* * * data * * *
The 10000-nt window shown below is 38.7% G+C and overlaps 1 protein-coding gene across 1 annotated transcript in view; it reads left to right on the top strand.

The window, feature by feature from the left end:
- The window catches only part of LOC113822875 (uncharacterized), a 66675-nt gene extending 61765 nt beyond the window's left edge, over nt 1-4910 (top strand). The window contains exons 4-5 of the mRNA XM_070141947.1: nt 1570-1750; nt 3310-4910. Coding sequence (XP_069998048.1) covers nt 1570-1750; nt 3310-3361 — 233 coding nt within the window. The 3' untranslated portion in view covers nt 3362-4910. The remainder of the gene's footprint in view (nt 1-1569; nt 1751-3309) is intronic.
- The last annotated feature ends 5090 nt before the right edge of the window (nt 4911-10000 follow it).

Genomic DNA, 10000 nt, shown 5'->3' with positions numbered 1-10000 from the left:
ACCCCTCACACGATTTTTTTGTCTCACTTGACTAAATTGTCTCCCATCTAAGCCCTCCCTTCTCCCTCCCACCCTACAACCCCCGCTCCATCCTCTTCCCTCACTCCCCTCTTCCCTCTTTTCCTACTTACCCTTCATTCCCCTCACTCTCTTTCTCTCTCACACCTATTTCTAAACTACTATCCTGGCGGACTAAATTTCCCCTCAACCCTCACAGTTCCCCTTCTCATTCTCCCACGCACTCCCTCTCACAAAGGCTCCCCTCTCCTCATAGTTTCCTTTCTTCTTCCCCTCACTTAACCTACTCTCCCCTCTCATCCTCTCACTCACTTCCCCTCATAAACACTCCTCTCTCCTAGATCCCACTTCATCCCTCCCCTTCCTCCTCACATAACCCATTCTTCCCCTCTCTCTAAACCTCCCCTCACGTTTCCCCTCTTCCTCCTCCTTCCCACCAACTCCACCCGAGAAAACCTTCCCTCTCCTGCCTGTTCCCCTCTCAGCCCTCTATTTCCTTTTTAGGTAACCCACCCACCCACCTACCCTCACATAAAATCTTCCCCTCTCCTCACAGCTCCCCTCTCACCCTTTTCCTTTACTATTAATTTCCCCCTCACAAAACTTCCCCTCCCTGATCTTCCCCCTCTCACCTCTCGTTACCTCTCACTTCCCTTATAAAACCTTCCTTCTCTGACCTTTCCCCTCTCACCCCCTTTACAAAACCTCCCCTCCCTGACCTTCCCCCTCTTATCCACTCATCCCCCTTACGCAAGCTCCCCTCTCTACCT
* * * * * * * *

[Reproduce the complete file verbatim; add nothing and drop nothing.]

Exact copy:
The 10000-nt window shown below is 38.7% G+C and overlaps 1 protein-coding gene across 1 annotated transcript in view; it reads left to right on the top strand.

The window, feature by feature from the left end:
- The window catches only part of LOC113822875 (uncharacterized), a 66675-nt gene extending 61765 nt beyond the window's left edge, over nt 1-4910 (top strand). The window contains exons 4-5 of the mRNA XM_070141947.1: nt 1570-1750; nt 3310-4910. Coding sequence (XP_069998048.1) covers nt 1570-1750; nt 3310-3361 — 233 coding nt within the window. The 3' untranslated portion in view covers nt 3362-4910. The remainder of the gene's footprint in view (nt 1-1569; nt 1751-3309) is intronic.
- The last annotated feature ends 5090 nt before the right edge of the window (nt 4911-10000 follow it).

Genomic DNA, 10000 nt, shown 5'->3' with positions numbered 1-10000 from the left:
ACCCCTCACACGATTTTTTTGTCTCACTTGACTAAATTGTCTCCCATCTAAGCCCTCCCTTCTCCCTCCCACCCTACAACCCCCGCTCCATCCTCTTCCCTCACTCCCCTCTTCCCTCTTTTCCTACTTACCCTTCATTCCCCTCACTCTCTTTCTCTCTCACACCTATTTCTAAACTACTATCCTGGCGGACTAAATTTCCCCTCAACCCTCACAGTTCCCCTTCTCATTCTCCCACGCACTCCCTCTCACAAAGGCTCCCCTCTCCTCATAGTTTCCTTTCTTCTTCCCCTCACTTAACCTACTCTCCCCTCTCATCCTCTCACTCACTTCCCCTCATAAACACTCCTCTCTCCTAGATCCCACTTCATCCCTCCCCTTCCTCCTCACATAACCCATTCTTCCCCTCTCTCTAAACCTCCCCTCACGTTTCCCCTCTTCCTCCTCCTTCCCACCAACTCCACCCGAGAAAACCTTCCCTCTCCTGCCTGTTCCCCTCTCAGCCCTCTATTTCCTTTTTAGGTAACCCACCCACCCACCTACCCTCACATAAAATCTTCCCCTCTCCTCACAGCTCCCCTCTCACCCTTTTCCTTTACTATTAATTTCCCCCTCACAAAACTTCCCCTCCCTGATCTTCCCCCTCTCACCTCTCGTTACCTCTCACTTCCCTTATAAAACCTTCCTTCTCTGACCTTTCCCCTCTCACCCCCTTTACAAAACCTCCCCTCCCTGACCTTCCCCCTCTTATCCACTCATCCCCCTTACGCAAGCTCCCCTCTCTACCT